Oh. Well my apologies then, that wasn't the impression I had gathered. Can't really speak for Blake.

Matt Rathbun wrote:
I am only suggesting it should be within the realm of consideration when non-casters are suffering from an equitable penalty.

It's not equitable. Very few things would balance out with an increase in spell loss. It's a huge deal.

Matt Rathbun wrote:


The non-caster who can't effectively hit their target also hurts the entire party.

Which is why it's very rare to see a mechanic that involves a percentile for automatic failure to hit. Concealment is the only one I can think of, and that affects targeted spells as well.

Matt Rathbun wrote:
Other stuff.

I really don't remember most of this well enough to try and argue it. As for Blake's reasons, ask Blake.

Matt Rathbun wrote:
Last couple of paragraphs

Well, I'll give you this. I don't consider spell slots a sacred institution. You can lose them for a variety of reasons, Blake already mentioned half a dozen midway up the thread. But the loss of a spell really doesn't come anywhere close to a penalty to hit.


I think people are forgetting melee classes have a lot of chance to lose there attack as well. On top of that there are things that are continuous.

Each attack a melee character can make needs to hit this is equivalent to the saving throw for spells. In fact you can easily change the saving through to an attack against defense if you wanted to. The big difference here is quite often a failed save still preforms some effect. Some spells don't even allow saves at all. The fighter has to every attack. As well armor and feats are mundane and boost AC. It take levels, feats, stat boost or magic item to improves saves.

The there is DR which can be just a bad SR. The fighter on a hit has to do more damage than the DR or negate the DR. The Wizard just fires the spell off sees if they can get past SR and if they do all is good. Then they there may be a save or not then apply damage or conditions.

The there are other things the fighters have to deal with such a miss chance and parrying. Add in fast healing that can negate a weak damage roll. Creatures that can fly or get out of range of melee. Peons to kill eat up attacks too where the wizard just levels them all in one spell. The fighter still has to dedicate at least 1 attack against each the weakest of minions. The melee classes have lots of chances to miss their attacks too.

Take that as you will. Just pointing it out. I'm sure I missed others as well.


Kuma wrote:
Then you agree that casters are balanced already?

I do. I just think that spell loss could be considered, ie not used all of the time or blindly or without regard to the level of impact it entails, when contemplating the balance of a new game mechanic be that through beta testing or house rule consideration.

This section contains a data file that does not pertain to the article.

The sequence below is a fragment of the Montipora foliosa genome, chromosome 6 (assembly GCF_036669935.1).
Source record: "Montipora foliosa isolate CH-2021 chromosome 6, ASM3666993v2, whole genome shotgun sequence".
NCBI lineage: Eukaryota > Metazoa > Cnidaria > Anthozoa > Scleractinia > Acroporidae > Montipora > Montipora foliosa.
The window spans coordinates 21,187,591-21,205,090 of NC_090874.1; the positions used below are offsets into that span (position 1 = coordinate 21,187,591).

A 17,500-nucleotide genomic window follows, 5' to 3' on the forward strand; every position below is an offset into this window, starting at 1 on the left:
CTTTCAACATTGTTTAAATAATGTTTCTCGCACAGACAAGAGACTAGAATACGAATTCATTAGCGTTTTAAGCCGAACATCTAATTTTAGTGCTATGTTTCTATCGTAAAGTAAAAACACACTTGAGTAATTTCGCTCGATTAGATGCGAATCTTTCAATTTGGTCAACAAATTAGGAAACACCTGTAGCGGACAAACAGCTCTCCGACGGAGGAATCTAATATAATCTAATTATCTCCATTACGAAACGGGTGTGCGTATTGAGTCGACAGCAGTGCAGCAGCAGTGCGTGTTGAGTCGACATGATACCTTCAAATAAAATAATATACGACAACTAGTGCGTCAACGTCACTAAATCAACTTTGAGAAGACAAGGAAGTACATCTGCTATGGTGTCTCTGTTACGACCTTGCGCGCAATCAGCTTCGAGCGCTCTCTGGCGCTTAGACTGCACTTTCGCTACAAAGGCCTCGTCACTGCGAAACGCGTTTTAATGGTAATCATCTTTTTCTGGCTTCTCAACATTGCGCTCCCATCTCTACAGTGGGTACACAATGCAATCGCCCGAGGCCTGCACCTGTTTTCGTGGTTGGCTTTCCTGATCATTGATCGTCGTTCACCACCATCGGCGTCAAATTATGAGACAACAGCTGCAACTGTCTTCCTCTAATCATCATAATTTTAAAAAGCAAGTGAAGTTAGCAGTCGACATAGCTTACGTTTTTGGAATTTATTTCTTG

Kuma wrote:
It matters quite a bit actually, being able to get up at midnight, adventure for two hours, rest for 8 hours, adventure for 2, would STRONGLY support your belief that casters need additional nerfing. If you don't wish to discuss it further that's fine. I actually agreed with you that it seemed like the Sage said this was possible; although in the same sentence he basically said it shouldn't be allowed.

I don't think casters are out of balance. I don't think the rest cycle would affect that balance one way or the other. I just think the rules and the Sage say it is possible, even if it doesn't otherwise make sense.

Kuma wrote:
Except that an equitable application would be the exact same penalties to actions, the negative modifiers to attacks, checks, etc. This would already increase spell failure chance by dinging concentration checks, so suggesting a percentile roll on top is hitting casters twice.

I did not intend for this thread to talk about flat % chances, but rather any method through which a caster might lose a spell. In the thread that inspired me to OP this one we were discussing a concentration check mechanic and not a flat % chance like armor or deafness inflict.

Kuma wrote:
It's not equitable. Very few things would balance out with an increase in spell loss. It's a huge deal.

Here is where I think we begin to disagree. I think you can assign a value to a spell slot and I don't think that value is equal to an unlimited number of sword swings. We can disagree about what their relative values should be, but we should be able to come up with an on average ratio. Once that ratio is established you could use it to run probability analysis of any given mechanic to find the balance sweet spot.

Kuma wrote:
Well, I'll give you this. I don't consider spell slots a sacred institution. You can lose them for a variety of reasons, Blake already mentioned half a dozen midway up the thread. But the loss of a spell really doesn't come anywhere close to a penalty to hit.

The loss of a spell might be worth more than the loss of a round of non-magical combat. However, it is not worth the loss of an unlimited number of combat rounds. At some point the loss of combat rounds equals out to the loss of a spell; be that 2, 3, or 10 rounds per spell. At which point you can say that if a given penalty imposes X% chance that a non-caster will be ineffective then an (X/Y)% chance for a caster to lose a spell, where Y is equal to the number of rounds we have decided a spell is worth relative to a combat round, would properly maintain the balance of the game for all classes.

201 to 250 of 322 << first < prev | 1 | 2 | 3 | 4 | 5 | 6 | 7 | next > last >>
Community / Forums / Archive / Pathfinder / Playtests & Prerelease Discussions / Pathfinder Roleplaying Game / General Discussion (Prerelease) / Why is applying a Spell Failure Chance unacceptable to the community? All Messageboards